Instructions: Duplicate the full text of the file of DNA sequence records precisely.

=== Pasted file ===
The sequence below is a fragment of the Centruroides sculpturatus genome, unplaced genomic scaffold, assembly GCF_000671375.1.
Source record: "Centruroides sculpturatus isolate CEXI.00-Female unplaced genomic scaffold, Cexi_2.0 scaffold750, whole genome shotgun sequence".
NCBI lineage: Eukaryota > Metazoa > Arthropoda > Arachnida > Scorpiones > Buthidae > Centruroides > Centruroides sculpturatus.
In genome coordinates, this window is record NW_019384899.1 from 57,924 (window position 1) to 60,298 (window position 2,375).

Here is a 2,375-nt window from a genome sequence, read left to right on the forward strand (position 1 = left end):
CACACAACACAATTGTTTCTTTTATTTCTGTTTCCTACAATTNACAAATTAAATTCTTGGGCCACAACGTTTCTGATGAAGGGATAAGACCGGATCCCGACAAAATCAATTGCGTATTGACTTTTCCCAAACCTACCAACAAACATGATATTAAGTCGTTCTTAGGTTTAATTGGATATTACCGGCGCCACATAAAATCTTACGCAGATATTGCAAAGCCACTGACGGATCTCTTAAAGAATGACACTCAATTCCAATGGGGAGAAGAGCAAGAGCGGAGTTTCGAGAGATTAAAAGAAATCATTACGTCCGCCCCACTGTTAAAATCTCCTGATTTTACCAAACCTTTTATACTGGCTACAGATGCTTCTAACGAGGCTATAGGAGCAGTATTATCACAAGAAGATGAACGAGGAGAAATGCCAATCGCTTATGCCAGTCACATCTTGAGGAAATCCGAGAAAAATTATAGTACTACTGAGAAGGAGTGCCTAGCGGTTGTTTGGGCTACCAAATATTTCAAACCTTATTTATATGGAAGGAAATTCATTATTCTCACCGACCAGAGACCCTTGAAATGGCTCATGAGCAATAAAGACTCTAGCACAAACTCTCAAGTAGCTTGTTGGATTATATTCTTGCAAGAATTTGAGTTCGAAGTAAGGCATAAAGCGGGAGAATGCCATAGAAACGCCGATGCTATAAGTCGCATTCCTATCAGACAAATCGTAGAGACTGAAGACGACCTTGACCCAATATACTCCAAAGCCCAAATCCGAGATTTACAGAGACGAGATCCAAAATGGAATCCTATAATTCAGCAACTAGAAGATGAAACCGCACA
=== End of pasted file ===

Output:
The sequence below is a fragment of the Centruroides sculpturatus genome, unplaced genomic scaffold, assembly GCF_000671375.1.
Source record: "Centruroides sculpturatus isolate CEXI.00-Female unplaced genomic scaffold, Cexi_2.0 scaffold750, whole genome shotgun sequence".
NCBI lineage: Eukaryota > Metazoa > Arthropoda > Arachnida > Scorpiones > Buthidae > Centruroides > Centruroides sculpturatus.
In genome coordinates, this window is record NW_019384899.1 from 57,924 (window position 1) to 60,298 (window position 2,375).

Here is a 2,375-nt window from a genome sequence, read left to right on the forward strand (position 1 = left end):
CACACAACACAATTGTTTCTTTTATTTCTGTTTCCTACAATTNACAAATTAAATTCTTGGGCCACAACGTTTCTGATGAAGGGATAAGACCGGATCCCGACAAAATCAATTGCGTATTGACTTTTCCCAAACCTACCAACAAACATGATATTAAGTCGTTCTTAGGTTTAATTGGATATTACCGGCGCCACATAAAATCTTACGCAGATATTGCAAAGCCACTGACGGATCTCTTAAAGAATGACACTCAATTCCAATGGGGAGAAGAGCAAGAGCGGAGTTTCGAGAGATTAAAAGAAATCATTACGTCCGCCCCACTGTTAAAATCTCCTGATTTTACCAAACCTTTTATACTGGCTACAGATGCTTCTAACGAGGCTATAGGAGCAGTATTATCACAAGAAGATGAACGAGGAGAAATGCCAATCGCTTATGCCAGTCACATCTTGAGGAAATCCGAGAAAAATTATAGTACTACTGAGAAGGAGTGCCTAGCGGTTGTTTGGGCTACCAAATATTTCAAACCTTATTTATATGGAAGGAAATTCATTATTCTCACCGACCAGAGACCCTTGAAATGGCTCATGAGCAATAAAGACTCTAGCACAAACTCTCAAGTAGCTTGTTGGATTATATTCTTGCAAGAATTTGAGTTCGAAGTAAGGCATAAAGCGGGAGAATGCCATAGAAACGCCGATGCTATAAGTCGCATTCCTATCAGACAAATCGTAGAGACTGAAGACGACCTTGACCCAATATACTCCAAAGCCCAAATCCGAGATTTACAGAGACGAGATCCAAAATGGAATCCTATAATTCAGCAACTAGAAGATGAAACCGCACA